Crohn's Disease (cont.)
In this Article
- Crohn's disease facts
- What is Crohn's disease?
- What causes Crohn's disease?
- How does Crohn's disease affect the intestines?
- How is Crohn's disease different from ulcerative colitis?
- What are the symptoms of Crohn's disease?
- What are the complications of Crohn's disease?
- How is Crohn's disease diagnosed?
- How is Crohn's disease treated?
- Crohn's Disease Medications
- Anti-inflammatory medications
- 5-ASA (mesalamine) oral medications
- 5-ASA rectal medications (Rowasa, Canasa)
- Budesonide (Entocort EC)
- Immuno-modulator medications
- Azathioprine (Imuran) and 6-mercaptopurine (6-MP, Purinethol)
- Infliximab (Remicade)
- Adalimumab (Humira)
- Certolizumab pegol (Cimzia)
- Natalizumab (Tysabri)
- Surgery in Crohn's disease
- Are there any recommendations for diet and supplementation for Crohn's disease?
- View the Crohn's Disease Slideshow
- Crohn's Disease Quiz
- Inflammatory Bowel Disease (IBD) Slideshow
- Crohn's Disease FAQs
- Find a local Gastroenterologist in your town
What are the complications of Crohn's disease?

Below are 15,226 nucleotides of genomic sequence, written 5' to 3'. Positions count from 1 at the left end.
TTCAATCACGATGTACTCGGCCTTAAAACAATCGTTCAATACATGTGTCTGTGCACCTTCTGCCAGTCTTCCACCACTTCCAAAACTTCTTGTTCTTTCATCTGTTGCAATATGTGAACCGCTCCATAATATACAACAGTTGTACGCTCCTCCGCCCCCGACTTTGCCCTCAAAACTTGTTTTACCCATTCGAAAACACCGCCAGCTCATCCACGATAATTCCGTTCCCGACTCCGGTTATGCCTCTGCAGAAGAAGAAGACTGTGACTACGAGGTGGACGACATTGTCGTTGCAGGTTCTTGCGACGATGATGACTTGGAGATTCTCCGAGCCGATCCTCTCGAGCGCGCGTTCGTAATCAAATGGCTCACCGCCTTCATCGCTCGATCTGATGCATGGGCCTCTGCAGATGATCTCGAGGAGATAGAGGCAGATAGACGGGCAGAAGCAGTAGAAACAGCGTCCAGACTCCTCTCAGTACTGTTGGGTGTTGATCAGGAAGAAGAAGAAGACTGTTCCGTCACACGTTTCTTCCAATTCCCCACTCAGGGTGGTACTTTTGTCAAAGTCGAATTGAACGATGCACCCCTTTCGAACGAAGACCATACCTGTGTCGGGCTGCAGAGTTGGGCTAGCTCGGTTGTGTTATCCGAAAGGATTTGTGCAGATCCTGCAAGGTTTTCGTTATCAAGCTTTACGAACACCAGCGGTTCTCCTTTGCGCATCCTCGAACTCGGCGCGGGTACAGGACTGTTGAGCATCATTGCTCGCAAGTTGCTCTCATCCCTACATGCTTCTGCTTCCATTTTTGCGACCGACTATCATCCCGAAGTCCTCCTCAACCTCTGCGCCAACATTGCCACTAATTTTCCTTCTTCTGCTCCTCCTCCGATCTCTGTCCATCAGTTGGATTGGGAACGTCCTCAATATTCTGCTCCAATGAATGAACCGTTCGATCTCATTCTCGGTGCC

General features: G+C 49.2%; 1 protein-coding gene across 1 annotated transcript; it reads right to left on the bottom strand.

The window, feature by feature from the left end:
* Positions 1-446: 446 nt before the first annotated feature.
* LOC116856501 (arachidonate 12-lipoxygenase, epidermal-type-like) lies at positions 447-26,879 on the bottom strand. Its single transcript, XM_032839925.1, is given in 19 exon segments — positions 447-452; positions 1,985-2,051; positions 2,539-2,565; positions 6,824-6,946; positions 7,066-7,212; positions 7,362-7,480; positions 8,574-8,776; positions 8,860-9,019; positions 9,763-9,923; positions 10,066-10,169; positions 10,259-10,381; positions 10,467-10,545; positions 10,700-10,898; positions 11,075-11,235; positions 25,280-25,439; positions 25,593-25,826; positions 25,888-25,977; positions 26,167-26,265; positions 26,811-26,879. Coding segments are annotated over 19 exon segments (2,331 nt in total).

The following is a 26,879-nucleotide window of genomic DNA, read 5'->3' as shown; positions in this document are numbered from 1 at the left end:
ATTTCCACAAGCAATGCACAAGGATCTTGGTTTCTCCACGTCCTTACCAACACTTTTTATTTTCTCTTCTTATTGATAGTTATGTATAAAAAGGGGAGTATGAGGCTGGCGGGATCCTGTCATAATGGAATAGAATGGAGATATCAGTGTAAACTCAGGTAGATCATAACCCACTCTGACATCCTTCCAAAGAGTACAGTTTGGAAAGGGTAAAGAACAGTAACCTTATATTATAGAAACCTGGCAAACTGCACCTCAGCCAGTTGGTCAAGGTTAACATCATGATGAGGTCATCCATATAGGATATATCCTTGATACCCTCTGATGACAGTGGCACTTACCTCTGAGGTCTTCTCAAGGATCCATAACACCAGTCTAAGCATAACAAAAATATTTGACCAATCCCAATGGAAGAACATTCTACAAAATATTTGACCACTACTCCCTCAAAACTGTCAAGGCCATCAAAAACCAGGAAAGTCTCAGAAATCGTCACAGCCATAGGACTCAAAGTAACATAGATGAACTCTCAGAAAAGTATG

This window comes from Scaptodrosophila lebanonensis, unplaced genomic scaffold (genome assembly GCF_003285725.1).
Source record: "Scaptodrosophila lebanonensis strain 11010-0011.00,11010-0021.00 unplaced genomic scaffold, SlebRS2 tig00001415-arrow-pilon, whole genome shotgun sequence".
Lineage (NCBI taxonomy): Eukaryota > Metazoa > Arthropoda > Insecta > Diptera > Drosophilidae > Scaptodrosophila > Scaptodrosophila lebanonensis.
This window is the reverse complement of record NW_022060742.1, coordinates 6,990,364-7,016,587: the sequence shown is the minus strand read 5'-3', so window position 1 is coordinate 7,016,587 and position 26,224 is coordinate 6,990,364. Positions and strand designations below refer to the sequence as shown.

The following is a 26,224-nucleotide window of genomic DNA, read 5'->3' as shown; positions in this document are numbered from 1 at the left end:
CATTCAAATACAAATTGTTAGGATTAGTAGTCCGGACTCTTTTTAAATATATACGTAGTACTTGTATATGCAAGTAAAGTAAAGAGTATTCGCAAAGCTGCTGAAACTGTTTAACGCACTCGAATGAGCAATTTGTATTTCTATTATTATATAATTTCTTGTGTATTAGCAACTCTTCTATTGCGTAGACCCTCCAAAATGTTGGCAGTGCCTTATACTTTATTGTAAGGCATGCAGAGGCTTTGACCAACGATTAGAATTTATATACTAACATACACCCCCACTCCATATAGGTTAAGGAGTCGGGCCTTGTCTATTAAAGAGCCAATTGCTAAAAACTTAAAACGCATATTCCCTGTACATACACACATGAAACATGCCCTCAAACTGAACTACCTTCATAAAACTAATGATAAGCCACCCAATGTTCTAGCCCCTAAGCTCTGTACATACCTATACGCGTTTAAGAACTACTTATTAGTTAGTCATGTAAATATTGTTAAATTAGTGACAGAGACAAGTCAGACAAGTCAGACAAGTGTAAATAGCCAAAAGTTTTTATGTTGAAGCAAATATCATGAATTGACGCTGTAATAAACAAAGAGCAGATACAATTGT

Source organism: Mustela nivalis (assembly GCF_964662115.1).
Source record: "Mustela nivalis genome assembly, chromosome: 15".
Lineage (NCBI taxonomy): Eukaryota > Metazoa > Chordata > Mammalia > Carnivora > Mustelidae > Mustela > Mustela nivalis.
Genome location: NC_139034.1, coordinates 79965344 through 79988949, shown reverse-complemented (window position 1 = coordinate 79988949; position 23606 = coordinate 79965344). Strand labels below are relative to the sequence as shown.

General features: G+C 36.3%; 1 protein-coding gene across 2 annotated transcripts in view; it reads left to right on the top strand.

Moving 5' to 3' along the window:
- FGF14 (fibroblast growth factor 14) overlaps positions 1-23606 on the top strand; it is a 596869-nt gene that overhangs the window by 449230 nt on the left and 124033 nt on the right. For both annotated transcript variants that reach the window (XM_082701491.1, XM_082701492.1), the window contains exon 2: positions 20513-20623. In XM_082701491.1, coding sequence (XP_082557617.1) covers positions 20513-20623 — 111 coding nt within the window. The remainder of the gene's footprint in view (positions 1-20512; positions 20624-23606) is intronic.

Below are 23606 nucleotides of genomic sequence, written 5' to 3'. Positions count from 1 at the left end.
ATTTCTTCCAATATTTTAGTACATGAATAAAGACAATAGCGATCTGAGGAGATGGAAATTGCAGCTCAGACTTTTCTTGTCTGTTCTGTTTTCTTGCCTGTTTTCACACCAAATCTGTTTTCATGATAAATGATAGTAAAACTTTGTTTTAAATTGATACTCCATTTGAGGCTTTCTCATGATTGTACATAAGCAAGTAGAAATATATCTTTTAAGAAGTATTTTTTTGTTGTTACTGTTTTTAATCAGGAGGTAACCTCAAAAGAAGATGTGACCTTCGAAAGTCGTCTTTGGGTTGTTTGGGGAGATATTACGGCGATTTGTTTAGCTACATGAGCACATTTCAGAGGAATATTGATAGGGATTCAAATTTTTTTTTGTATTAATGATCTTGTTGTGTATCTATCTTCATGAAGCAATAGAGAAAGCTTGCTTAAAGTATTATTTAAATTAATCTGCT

Complications of Crohn's disease may be related or unrelated to the inflammation within the intestine. Intestinal complications of Crohn's disease include:
- obstruction and perforation of the small intestine,
- abscesses (collections of pus),
- fistulae, and
- intestinal bleeding.
Massive distention or dilatation of the colon (megacolon), and rupture (perforation) of the intestine are potentially life-threatening complications. Both generally require surgery, but, fortunately, these two complications are rare. Recent data suggest that there is an increased risk of cancer of the small intestine and colon in patients with long-standing Crohn's disease.
Extra-intestinal complications involve the skin, joints, spine, eyes, liver, and bile ducts.
Skin involvement includes painful red raised spots on the legs (erythema nodosum) and an ulcerating skin condition generally found around the ankles called pyoderma gangrenosum.
Painful eye conditions (uveitis, episcleritis) can cause visual difficulties.
Arthritis can cause pain, swelling, and stiffness of the joints of the extremities.
Inflammation of the liver (hepatitis) or bile ducts (primary sclerosing cholangitis) also can occur. Sclerosing cholangitis causes narrowing and obstruction of the bile ducts draining the liver and can lead to yellow skin (jaundice), recurrent bacterial infections, and liver cirrhosis with liver failure. Sclerosing cholangitis with liver failure is one of the reasons for performing liver transplantation. It also is frequently complicated by the development of cancer of the bile ducts. Patients with Crohn's disease might also suffer from an increased tendency to form blood clots (hypercoagulability).
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